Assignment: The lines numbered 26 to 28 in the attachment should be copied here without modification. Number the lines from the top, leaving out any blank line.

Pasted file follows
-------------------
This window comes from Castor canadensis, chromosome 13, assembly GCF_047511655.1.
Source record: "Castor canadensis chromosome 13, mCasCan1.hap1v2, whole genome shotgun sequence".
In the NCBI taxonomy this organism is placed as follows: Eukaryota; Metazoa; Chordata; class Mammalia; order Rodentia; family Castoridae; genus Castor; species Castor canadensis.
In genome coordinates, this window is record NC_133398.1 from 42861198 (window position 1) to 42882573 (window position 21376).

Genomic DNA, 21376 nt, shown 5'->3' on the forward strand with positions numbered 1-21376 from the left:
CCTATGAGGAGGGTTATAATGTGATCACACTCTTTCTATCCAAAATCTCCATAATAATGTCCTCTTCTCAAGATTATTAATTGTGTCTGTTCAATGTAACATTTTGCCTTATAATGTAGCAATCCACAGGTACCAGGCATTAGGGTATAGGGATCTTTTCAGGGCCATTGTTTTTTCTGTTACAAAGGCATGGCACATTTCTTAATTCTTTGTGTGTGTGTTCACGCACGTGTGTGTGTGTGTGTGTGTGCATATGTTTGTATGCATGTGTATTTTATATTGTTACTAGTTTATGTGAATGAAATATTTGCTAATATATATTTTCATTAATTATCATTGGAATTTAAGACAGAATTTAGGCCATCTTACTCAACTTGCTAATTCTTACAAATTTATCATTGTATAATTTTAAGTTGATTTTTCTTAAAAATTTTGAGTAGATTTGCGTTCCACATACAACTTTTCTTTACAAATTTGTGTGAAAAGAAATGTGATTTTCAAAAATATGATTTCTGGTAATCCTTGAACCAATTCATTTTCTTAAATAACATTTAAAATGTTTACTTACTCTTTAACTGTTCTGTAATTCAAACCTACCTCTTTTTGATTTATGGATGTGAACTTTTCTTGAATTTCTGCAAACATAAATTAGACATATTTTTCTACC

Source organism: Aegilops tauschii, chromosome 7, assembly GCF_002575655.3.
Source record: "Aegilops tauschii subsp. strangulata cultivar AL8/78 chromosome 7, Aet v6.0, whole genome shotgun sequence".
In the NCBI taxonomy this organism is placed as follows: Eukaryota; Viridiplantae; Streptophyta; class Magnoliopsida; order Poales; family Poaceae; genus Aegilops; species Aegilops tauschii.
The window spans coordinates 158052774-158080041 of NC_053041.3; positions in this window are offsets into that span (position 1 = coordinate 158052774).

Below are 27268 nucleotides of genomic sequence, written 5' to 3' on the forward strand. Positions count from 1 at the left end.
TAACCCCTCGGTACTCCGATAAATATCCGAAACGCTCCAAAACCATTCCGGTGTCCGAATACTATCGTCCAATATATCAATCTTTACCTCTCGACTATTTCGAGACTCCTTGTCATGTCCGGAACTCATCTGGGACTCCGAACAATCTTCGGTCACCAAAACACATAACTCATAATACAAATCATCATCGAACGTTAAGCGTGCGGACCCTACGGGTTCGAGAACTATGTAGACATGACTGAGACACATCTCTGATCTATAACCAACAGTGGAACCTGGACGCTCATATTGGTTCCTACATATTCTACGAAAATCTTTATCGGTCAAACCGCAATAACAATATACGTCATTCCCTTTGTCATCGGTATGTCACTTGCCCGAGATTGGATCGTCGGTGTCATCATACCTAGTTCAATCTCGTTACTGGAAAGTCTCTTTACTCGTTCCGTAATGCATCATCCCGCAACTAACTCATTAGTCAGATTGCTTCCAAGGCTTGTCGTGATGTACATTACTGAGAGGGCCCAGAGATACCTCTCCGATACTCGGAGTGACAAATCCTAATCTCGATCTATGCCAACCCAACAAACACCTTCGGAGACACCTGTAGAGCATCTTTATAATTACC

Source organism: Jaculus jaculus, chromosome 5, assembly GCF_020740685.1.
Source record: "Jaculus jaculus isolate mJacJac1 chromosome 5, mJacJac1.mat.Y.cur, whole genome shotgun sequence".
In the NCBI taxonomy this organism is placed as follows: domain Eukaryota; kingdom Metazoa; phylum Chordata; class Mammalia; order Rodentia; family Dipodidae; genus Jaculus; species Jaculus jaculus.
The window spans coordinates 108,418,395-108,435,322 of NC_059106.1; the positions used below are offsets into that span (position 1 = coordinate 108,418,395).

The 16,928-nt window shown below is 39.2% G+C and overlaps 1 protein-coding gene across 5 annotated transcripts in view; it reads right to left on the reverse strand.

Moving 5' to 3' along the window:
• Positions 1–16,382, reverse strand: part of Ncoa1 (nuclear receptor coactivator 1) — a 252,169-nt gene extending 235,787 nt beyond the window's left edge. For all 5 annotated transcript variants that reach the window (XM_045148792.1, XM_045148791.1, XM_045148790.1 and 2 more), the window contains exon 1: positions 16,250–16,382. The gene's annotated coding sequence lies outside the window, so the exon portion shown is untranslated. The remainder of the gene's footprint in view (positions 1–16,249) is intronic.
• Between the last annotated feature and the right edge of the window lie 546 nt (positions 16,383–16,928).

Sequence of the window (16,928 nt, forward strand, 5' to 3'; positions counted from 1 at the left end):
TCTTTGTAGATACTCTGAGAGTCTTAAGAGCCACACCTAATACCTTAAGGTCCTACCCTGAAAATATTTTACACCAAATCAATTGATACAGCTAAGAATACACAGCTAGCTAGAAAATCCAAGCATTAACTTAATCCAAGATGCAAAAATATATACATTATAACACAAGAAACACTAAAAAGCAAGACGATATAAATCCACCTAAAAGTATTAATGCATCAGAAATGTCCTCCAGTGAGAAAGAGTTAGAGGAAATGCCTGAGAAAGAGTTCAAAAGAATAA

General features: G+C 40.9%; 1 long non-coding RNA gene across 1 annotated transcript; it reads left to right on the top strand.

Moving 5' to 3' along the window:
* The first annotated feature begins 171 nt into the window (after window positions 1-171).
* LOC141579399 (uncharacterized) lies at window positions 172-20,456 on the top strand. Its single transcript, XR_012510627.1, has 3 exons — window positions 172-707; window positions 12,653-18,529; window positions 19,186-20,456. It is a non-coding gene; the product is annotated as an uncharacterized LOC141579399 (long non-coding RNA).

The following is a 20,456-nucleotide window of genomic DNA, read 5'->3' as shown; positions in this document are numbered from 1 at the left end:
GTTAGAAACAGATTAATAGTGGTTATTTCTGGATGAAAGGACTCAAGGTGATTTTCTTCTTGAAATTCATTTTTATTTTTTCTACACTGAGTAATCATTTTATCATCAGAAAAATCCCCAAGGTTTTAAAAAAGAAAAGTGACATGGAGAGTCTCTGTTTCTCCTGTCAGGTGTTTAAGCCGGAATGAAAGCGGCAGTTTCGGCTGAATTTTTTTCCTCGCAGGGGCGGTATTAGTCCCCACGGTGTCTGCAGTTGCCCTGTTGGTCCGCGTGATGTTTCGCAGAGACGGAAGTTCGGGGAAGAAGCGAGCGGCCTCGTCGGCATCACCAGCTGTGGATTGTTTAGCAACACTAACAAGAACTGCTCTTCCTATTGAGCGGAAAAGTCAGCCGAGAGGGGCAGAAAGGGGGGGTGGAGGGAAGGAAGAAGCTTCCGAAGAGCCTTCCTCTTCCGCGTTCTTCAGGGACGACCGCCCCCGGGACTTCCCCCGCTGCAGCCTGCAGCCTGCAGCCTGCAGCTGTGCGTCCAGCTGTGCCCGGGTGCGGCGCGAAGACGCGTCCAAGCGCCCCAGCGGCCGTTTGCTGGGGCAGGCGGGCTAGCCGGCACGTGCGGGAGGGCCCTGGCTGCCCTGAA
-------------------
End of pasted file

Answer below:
* LOC141579399 (uncharacterized) lies at window positions 172-20,456 on the top strand. Its single transcript, XR_012510627.1, has 3 exons — window positions 172-707; window positions 12,653-18,529; window positions 19,186-20,456. It is a non-coding gene; the product is annotated as an uncharacterized LOC141579399 (long non-coding RNA).

The following is a 20,456-nucleotide window of genomic DNA, read 5'->3' as shown; positions in this document are numbered from 1 at the left end:
GTTAGAAACAGATTAATAGTGGTTATTTCTGGATGAAAGGACTCAAGGTGATTTTCTTCTTGAAATTCATTTTTATTTTTTCTACACTGAGTAATCATTTTATCATCAGAAAAATCCCCAAGGTTTTAAAAAAGAAAAGTGACATGGAGAGTCTCTGTTTCTCCTGTCAGGTGTTTAAGCCGGAATGAAAGCGGCAGTTTCGGCTGAATTTTTTTCCTCGCAGGGGCGGTATTAGTCCCCACGGTGTCTGCAGTTGCCCTGTTGGTCCGCGTGATGTTTCGCAGAGACGGAAGTTCGGGGAAGAAGCGAGCGGCCTCGTCGGCATCACCAGCTGTGGATTGTTTAGCAACACTAACAAGAACTGCTCTTCCTATTGAGCGGAAAAGTCAGCCGAGAGGGGCAGAAAGGGGGGGTGGAGGGAAGGAAGAAGCTTCCGAAGAGCCTTCCTCTTCCGCGTTCTTCAGGGACGACCGCCCCCGGGACTTCCCCCGCTGCAGCCTGCAGCCTGCAGCCTGCAGCTGTGCGTCCAGCTGTGCCCGGGTGCGGCGCGAAGACGCGTCCAAGCGCCCCAGCGGCCGTTTGCTGGGGCAGGCGGGCTAGCCGGCACGTGCGGGAGGGCCCTGGCTGCCCTGAA